Molecular Interactions within the Niche

Adhesion is perhaps the most obvious interaction between the stem cell and the niche. HSC retention in the vascular niche is mediated in part by CXCL12 (SDF-1), which is also important in homing and mobilization. Several cell types in the niche express CXCL12, including osteoblasts and vascular endothelial cells. The binding of CXCL12 to its receptor, CXCR4, located on HSCs, is a crucial interaction in the retention and maintenance of adult HSCs (Wilson and Trump 2006). CXCL12 is regulated by fibroblast growth factor 2 (FGF2) that binds one of the fibroblast growth factor receptors (FGFR1 iiic) located on stromal cells of the niche. The binding of FGF2 to FGFRs causes an increase in the degradation of CXCL12 mRNA, reducing its secretion into the extracellular space of the niche. FGF2 can thereby negatively regulate the retention of HSCs in the niche and influence the maintenance of hematopoiesis (Nakayama et al. 2007). Many other adhesion molecules are important in the HSC-niche interaction (Fig. 6.3). VLA4 on HSCs binds vascular cell-adhesion molecule 1 (VCAM1) on sinusoidal endothelial cells. CD44 on HSC membranes binds hyaluronic acid that is present in the niche microenvironment (Wilson and Trump 2006). Another important regulatory molecule in the niche is bone morphogenic protein receptor 1A (BMPR1A), which, as mentioned previously, is normally expressed on osteoblasts lining the endosteal niche (Wilson and Trump 2006). Mice that lack BMPR1A in the stroma display an increase in the number of osteoblasts and repopulating HSCs. Direct contact between HSCs and stromal osteoblasts is also mediated by interactions with N-cadherin, specifically through a group of specialized spindle-shaped N-cadherin-expressing osteoblasts termed "SNOs" (Zhang et al. 2003). In addition to SNOs, HSCs may also express N-cadherin when stimulated by angiopoietin-1 (Angl). Angl, which is secreted by osteoblasts, stimulates Tie2 on HSCs, ultimately influencing cell cycle regulation via the phosphoinositide 3-kinase-Akt-p21 pathway. This interaction blocks cell division and mediates adhesion of the HSC to the niche by increasing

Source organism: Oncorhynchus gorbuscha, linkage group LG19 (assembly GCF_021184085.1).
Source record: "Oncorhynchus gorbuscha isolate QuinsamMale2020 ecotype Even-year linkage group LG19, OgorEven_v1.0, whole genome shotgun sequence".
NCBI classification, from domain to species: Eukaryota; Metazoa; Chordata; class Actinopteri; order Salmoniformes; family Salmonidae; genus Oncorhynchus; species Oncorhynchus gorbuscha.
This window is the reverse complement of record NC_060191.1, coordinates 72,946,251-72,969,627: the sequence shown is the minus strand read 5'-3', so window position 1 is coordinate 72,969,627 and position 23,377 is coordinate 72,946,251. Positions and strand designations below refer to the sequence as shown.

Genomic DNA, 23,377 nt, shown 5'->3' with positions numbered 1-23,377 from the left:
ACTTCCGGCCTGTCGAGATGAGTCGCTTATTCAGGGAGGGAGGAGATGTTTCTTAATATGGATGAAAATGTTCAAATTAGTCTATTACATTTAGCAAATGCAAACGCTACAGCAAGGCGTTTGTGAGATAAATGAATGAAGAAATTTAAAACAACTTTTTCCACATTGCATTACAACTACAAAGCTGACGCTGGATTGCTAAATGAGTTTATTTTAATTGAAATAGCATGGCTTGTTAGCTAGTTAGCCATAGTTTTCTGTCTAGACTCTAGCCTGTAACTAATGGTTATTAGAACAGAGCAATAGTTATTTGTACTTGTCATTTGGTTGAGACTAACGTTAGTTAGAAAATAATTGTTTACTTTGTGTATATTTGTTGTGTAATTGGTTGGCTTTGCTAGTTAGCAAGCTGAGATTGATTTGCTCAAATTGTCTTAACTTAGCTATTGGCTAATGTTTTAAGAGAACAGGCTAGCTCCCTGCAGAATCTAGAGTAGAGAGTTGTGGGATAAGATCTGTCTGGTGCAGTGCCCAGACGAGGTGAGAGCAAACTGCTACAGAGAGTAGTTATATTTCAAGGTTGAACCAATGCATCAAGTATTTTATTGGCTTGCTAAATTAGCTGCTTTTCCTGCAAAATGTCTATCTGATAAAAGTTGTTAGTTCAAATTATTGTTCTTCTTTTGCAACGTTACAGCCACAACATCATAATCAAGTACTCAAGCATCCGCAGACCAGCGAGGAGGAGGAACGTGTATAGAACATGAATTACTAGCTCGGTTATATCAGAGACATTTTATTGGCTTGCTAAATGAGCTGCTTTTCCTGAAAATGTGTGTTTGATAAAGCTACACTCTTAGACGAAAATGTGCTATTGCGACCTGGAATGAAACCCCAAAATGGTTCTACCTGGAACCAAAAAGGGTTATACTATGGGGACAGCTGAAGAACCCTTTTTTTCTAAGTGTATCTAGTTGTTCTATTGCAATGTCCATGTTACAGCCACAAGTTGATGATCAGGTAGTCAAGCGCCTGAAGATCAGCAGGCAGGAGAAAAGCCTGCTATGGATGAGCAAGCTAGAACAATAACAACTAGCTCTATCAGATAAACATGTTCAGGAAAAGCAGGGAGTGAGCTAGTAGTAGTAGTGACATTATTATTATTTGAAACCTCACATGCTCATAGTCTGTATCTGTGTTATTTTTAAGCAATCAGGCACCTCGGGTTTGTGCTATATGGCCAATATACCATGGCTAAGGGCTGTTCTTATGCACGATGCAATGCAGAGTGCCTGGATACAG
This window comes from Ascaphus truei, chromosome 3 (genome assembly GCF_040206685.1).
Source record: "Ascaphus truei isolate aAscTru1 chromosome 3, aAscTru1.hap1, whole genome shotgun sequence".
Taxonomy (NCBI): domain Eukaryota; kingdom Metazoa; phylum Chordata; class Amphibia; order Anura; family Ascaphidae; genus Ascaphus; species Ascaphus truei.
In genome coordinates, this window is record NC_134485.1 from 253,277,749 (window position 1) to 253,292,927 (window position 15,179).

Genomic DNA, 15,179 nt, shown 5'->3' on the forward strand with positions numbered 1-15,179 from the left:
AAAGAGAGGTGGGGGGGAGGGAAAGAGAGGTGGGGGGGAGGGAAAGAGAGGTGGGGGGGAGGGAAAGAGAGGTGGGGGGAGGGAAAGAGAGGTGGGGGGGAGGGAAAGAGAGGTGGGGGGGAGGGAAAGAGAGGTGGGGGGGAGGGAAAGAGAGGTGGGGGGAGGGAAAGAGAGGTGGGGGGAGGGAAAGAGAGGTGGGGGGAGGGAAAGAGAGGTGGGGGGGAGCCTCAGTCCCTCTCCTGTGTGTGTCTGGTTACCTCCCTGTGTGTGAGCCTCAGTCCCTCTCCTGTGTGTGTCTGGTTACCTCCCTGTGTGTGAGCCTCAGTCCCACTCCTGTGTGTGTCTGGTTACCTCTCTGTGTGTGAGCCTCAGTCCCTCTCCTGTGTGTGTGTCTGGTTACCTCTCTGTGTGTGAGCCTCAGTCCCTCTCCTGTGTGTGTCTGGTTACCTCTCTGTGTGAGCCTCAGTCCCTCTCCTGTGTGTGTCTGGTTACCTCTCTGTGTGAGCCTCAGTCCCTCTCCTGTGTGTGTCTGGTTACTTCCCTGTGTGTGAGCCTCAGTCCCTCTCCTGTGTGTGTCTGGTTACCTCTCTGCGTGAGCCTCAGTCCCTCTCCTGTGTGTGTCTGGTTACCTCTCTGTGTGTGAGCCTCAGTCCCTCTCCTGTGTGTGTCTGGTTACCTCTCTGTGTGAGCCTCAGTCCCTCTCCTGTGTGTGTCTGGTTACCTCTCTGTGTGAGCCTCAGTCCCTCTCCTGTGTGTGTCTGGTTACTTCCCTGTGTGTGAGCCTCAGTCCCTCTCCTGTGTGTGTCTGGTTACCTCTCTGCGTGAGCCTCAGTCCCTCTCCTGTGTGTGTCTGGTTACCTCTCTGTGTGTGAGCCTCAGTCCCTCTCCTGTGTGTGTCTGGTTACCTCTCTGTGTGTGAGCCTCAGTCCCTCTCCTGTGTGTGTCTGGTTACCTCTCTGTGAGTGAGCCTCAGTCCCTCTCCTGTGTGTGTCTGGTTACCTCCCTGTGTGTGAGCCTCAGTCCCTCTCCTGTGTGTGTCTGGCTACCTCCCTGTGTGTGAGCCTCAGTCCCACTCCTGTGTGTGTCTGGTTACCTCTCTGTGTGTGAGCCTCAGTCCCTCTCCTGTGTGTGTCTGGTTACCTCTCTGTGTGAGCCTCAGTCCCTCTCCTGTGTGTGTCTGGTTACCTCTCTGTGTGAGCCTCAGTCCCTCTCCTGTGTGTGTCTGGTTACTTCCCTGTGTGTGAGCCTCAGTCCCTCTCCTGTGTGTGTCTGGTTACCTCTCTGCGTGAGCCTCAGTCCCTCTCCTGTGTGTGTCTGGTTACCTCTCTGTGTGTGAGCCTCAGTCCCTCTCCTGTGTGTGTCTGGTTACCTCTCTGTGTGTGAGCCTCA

Fig. 6.3 HSCs engage in a number of cell-cell and cell-matrix interactions in the niche. Various cells of the niche (such as osteoblasts and stromal cells) have been shown to express integrins and signaling receptors on the cell surface, and secrete factors such as OPN, SCF, and CXCL12 that have binding partners on HSCs. HSCs also interact with extracellular matrix molecules such as hyaluronic acid via the CD44 molecule on the cell surface. Each of these molecular interactions has been shown to influence HSC functions such as adhesion, proliferation and quiescence (See Color Plate)

Fig. 6.3 HSCs engage in a number of cell-cell and cell-matrix interactions in the niche. Various cells of the niche (such as osteoblasts and stromal cells) have been shown to express integrins and signaling receptors on the cell surface, and secrete factors such as OPN, SCF, and CXCL12 that have binding partners on HSCs. HSCs also interact with extracellular matrix molecules such as hyaluronic acid via the CD44 molecule on the cell surface. Each of these molecular interactions has been shown to influence HSC functions such as adhesion, proliferation and quiescence (See Color Plate)

Niche Cell

Niche Cell

HSC N-cadherin expression, thus contributing to HSC quiescence and attachment to the niche. These pathways intimately link HSC adhesion to the niche with cell cycle regulation (Arai et al. 2004). Osteoblasts can also influence the number of HSCs in the bone marrow through the secretion of osteopontin (OPN) into the bone matrix. OPN is a glycoprotein that binds to CD44 on HSC membranes (Sugiyama et al. 2006). OPN-deficient mice exhibit a twofold increase in HSCs, suggesting that secretion of OPN by osteoblasts is a mechanism by which the endosteal niche negatively regulates HSC number (Nilsson et al. 2005, Stier et al. 2005).